CIBC CEO explains why bank is replacing Canadian staff with workers from India

CIBC CEO Victor Dodig has sent an internal memo to employees in response to a CBC News story that the bank is outsourcing jobs to India. Dodig wrote that outsourcing is sometimes necessary to adapt to changing business needs.

CEO Victor Dodig acknowledges that 'outsourcing isn't a popular decision'

CIBC CEO Victor Dodig sent a memo to staff on Friday to explain why the bank sometimes needs to outsource work to other countries. (Jeff McIntosh/Canadian Press)

CIBC's CEO issued an internal staff memo Friday to address a CBC News story revealing that the bank is eliminating up to 130 Toronto finance jobs and outsourcing the work to India. 

The article, which ran on Thursday, generated more than 2,000 comments on the CBC News site — many of them taking a negative view of CIBC's decision to send the jobs overseas.

"I understand that outsourcing isn't a popular decision," wrote CEO Victor Dodig in the memo to employees. "It's an emotional topic that I don't want to shy away from because that's not the culture that we have."

The story only came to light because some CIBC workers facing layoffs complained to CBC News. They were particularly upset that they have to train other local CIBC employees who then train the workers in India who will be taking over the jobs.

"It feels like no one cares for us," said one employee. 

It's not about the money

In his memo, Dodig laid out why the bank sometimes outsources jobs to other countries. Some affected employees said they believe CIBC is doing it in this case to save money — at a time when the bank had pulled in $1.4 billion in profit in the last quarter.

"It's not as simple as you may read that it's about cutting jobs or costs," wrote Dodig. He said that outsourcing complements the work done by CIBC staff by helping manage peaks in demand, ensuring work can be done around the clock and helping the bank adapt to changing business needs.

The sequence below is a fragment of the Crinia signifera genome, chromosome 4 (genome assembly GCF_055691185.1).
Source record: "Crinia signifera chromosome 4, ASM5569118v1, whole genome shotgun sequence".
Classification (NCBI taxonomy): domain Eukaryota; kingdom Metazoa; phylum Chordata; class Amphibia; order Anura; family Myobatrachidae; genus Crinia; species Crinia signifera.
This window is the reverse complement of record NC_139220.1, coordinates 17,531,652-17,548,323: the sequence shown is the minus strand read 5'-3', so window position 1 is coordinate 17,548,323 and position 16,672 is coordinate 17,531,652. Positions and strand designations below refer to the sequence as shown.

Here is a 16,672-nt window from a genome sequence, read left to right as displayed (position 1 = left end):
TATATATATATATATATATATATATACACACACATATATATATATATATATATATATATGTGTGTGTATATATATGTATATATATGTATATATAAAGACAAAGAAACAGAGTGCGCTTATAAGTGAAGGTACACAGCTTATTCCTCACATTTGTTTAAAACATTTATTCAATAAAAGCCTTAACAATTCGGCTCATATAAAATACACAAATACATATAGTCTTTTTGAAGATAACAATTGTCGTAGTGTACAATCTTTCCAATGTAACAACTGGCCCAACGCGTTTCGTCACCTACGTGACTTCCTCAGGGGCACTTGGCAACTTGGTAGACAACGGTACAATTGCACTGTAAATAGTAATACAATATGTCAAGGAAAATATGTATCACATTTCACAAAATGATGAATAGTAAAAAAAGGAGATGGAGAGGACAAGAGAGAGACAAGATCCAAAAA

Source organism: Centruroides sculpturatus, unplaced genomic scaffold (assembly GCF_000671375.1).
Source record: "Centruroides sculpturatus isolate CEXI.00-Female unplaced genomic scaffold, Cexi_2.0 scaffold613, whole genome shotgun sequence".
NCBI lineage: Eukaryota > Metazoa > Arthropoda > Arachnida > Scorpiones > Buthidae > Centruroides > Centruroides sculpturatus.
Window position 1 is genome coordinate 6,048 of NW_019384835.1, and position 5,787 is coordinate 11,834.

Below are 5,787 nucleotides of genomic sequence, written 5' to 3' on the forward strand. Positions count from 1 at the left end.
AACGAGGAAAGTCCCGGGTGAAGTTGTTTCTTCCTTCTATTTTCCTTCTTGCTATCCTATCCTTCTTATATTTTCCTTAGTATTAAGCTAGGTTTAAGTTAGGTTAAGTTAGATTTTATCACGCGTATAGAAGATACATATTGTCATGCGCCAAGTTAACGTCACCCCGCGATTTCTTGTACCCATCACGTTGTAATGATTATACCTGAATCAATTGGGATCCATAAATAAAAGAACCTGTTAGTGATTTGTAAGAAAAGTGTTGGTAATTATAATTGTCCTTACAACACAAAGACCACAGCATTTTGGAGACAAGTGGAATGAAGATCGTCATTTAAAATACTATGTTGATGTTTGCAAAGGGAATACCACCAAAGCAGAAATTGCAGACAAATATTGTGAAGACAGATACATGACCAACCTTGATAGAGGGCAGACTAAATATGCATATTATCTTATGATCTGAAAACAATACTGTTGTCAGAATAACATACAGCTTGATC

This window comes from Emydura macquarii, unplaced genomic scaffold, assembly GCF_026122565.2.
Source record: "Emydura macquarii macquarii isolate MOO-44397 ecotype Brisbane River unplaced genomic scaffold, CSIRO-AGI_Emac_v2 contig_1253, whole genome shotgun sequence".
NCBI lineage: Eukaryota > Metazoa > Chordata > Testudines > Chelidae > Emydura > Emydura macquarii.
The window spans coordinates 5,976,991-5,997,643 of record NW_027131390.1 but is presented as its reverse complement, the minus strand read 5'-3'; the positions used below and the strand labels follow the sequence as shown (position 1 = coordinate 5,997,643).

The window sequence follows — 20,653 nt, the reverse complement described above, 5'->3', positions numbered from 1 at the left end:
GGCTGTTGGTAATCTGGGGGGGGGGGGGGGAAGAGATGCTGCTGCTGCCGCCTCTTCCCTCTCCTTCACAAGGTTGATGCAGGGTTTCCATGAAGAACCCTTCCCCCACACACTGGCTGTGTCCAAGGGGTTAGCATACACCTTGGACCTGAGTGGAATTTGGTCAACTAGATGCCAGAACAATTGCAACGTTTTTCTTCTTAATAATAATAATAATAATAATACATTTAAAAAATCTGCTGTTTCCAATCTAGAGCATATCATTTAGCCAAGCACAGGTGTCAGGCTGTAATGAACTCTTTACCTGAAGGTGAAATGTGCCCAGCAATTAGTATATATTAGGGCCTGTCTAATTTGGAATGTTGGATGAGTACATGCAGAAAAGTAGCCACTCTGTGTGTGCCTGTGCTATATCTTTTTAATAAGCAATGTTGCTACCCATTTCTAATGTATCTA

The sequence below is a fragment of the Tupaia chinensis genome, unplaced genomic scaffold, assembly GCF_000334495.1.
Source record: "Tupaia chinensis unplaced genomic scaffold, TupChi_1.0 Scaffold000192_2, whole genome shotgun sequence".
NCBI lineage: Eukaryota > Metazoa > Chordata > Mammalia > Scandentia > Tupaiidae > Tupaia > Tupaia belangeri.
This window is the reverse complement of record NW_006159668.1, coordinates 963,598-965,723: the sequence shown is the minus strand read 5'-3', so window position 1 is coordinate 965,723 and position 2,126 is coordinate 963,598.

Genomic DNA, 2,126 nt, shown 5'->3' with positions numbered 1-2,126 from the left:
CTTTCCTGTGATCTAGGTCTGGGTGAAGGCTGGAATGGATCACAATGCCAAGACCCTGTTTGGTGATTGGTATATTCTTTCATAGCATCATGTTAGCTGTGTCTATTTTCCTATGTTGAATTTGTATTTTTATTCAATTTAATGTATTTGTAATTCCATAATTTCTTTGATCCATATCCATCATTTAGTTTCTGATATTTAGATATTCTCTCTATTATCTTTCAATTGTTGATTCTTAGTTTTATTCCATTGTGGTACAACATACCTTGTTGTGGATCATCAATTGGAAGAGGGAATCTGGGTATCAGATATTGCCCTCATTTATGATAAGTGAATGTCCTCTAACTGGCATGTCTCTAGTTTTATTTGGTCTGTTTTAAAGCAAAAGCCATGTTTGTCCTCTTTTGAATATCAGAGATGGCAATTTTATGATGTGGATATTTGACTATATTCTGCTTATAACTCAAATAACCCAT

"Companies that stand still don't stand the test of time," he said. 

Dodig added that CIBC mostly outsources work to other companies in Canada.

Affected CIBC staff must train other local CIBC employees who will then train workers in India to take over their jobs. (Nathan Denette/Canadian Press)

In the case of the Toronto finance jobs, the replacement workers in India are with the global consulting and outsourcing firm Accenture, which is partnering with CIBC. Affected staff will be laid off over the course of the year. Sixteen CIBC workers have already been let go. 

Dodig stated in his memo that the bank has already helped almost 50 displaced employees find other work at the bank. 

CIBC said last week that it had found other jobs for only 36 affected staff. Spokesperson Caroline Van Hasselt clarified Friday that Dodig was referring to a new, updated number.

"The bottom line is: We keep finding more opportunities for our people, and continue to work at it," she said in an email.

No new jobs for us

Affected employees CBC News spoke with said they feel no one is helping them land another CIBC job. The workers asked to remain anonymous because they fear repercussions from the bank. 

One person said all she'd been offered so far are some workshops on resumé writing and networking.

"Everybody's sitting there waiting for the day that they're going to escort us out," she said. 

She and other workers believe the only reason Dodig issued the memo was because the CBC News story has become a hot topic both within CIBC and on social media.

"He had to reply because it's everywhere," said the employee.

"There's a buzz that's been going around," said another worker. "Not only in our office but I've heard in the branches as well. They're fielding calls or visits from clients who are not happy with this [outsourcing]."

Besides explaining its rationale for outsourcing, the memo also tried to soften the blow for employees who do end up losing their jobs.

Dodig said that they will receive transition support and that the bank is "committed to treating them fairly and with respect." 

"We wouldn't be where we are today without them," he wrote. 

The employees said they don't feel any better after reading the memo.

"I just thought it was a bunch of crap," said one worker.


Sophia Harris

Business reporter

Based in Toronto, Sophia Harris covers consumer and business for CBC News web, radio and TV. She previously worked as a CBC videojournalist in the Maritimes where she won an Atlantic Journalism Award for her work. Contact: